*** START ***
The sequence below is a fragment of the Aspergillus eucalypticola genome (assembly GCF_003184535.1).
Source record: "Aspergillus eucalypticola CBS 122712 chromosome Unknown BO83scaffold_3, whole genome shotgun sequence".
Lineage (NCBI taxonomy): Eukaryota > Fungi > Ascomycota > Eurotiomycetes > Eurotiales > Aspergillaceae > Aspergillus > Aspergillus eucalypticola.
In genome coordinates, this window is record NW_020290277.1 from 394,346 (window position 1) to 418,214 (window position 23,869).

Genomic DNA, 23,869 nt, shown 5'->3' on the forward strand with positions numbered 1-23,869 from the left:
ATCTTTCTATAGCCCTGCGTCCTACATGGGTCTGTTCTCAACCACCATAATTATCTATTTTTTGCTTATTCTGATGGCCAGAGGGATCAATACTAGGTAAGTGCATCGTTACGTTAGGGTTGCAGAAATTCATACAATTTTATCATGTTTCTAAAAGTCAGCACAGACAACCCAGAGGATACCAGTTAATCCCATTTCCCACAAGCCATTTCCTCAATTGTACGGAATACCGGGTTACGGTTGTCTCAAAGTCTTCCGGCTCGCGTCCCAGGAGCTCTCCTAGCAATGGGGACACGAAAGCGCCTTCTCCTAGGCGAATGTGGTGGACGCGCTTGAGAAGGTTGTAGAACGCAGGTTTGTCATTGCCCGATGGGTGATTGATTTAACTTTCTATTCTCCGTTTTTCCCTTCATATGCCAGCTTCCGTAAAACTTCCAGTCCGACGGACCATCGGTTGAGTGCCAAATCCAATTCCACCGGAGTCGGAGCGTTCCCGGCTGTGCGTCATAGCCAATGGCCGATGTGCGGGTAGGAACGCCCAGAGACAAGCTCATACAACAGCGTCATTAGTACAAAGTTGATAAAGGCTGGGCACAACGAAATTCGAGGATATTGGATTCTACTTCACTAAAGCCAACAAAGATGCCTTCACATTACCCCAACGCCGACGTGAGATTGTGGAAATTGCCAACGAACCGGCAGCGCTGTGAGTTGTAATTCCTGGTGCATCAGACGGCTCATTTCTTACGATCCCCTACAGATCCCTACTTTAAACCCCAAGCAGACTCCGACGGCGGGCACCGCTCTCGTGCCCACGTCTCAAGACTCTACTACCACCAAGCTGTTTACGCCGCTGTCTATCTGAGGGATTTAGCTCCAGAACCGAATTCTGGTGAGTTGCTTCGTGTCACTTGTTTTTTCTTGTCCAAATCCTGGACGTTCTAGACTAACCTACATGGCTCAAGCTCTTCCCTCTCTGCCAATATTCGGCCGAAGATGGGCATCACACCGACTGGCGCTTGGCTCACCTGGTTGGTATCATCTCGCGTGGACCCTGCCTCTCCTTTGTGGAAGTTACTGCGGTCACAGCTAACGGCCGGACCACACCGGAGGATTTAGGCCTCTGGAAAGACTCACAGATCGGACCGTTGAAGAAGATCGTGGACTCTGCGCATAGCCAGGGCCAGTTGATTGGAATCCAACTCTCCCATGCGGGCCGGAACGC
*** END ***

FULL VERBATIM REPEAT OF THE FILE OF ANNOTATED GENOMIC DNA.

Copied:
The sequence below is a fragment of the Aspergillus eucalypticola genome (assembly GCF_003184535.1).
Source record: "Aspergillus eucalypticola CBS 122712 chromosome Unknown BO83scaffold_3, whole genome shotgun sequence".
Lineage (NCBI taxonomy): Eukaryota > Fungi > Ascomycota > Eurotiomycetes > Eurotiales > Aspergillaceae > Aspergillus > Aspergillus eucalypticola.
In genome coordinates, this window is record NW_020290277.1 from 394,346 (window position 1) to 418,214 (window position 23,869).

Genomic DNA, 23,869 nt, shown 5'->3' on the forward strand with positions numbered 1-23,869 from the left:
ATCTTTCTATAGCCCTGCGTCCTACATGGGTCTGTTCTCAACCACCATAATTATCTATTTTTTGCTTATTCTGATGGCCAGAGGGATCAATACTAGGTAAGTGCATCGTTACGTTAGGGTTGCAGAAATTCATACAATTTTATCATGTTTCTAAAAGTCAGCACAGACAACCCAGAGGATACCAGTTAATCCCATTTCCCACAAGCCATTTCCTCAATTGTACGGAATACCGGGTTACGGTTGTCTCAAAGTCTTCCGGCTCGCGTCCCAGGAGCTCTCCTAGCAATGGGGACACGAAAGCGCCTTCTCCTAGGCGAATGTGGTGGACGCGCTTGAGAAGGTTGTAGAACGCAGGTTTGTCATTGCCCGATGGGTGATTGATTTAACTTTCTATTCTCCGTTTTTCCCTTCATATGCCAGCTTCCGTAAAACTTCCAGTCCGACGGACCATCGGTTGAGTGCCAAATCCAATTCCACCGGAGTCGGAGCGTTCCCGGCTGTGCGTCATAGCCAATGGCCGATGTGCGGGTAGGAACGCCCAGAGACAAGCTCATACAACAGCGTCATTAGTACAAAGTTGATAAAGGCTGGGCACAACGAAATTCGAGGATATTGGATTCTACTTCACTAAAGCCAACAAAGATGCCTTCACATTACCCCAACGCCGACGTGAGATTGTGGAAATTGCCAACGAACCGGCAGCGCTGTGAGTTGTAATTCCTGGTGCATCAGACGGCTCATTTCTTACGATCCCCTACAGATCCCTACTTTAAACCCCAAGCAGACTCCGACGGCGGGCACCGCTCTCGTGCCCACGTCTCAAGACTCTACTACCACCAAGCTGTTTACGCCGCTGTCTATCTGAGGGATTTAGCTCCAGAACCGAATTCTGGTGAGTTGCTTCGTGTCACTTGTTTTTTCTTGTCCAAATCCTGGACGTTCTAGACTAACCTACATGGCTCAAGCTCTTCCCTCTCTGCCAATATTCGGCCGAAGATGGGCATCACACCGACTGGCGCTTGGCTCACCTGGTTGGTATCATCTCGCGTGGACCCTGCCTCTCCTTTGTGGAAGTTACTGCGGTCACAGCTAACGGCCGGACCACACCGGAGGATTTAGGCCTCTGGAAAGACTCACAGATCGGACCGTTGAAGAAGATCGTGGACTCTGCGCATAGCCAGGGCCAGTTGATTGGAATCCAACTCTCCCATGCGGGCCGGAACGC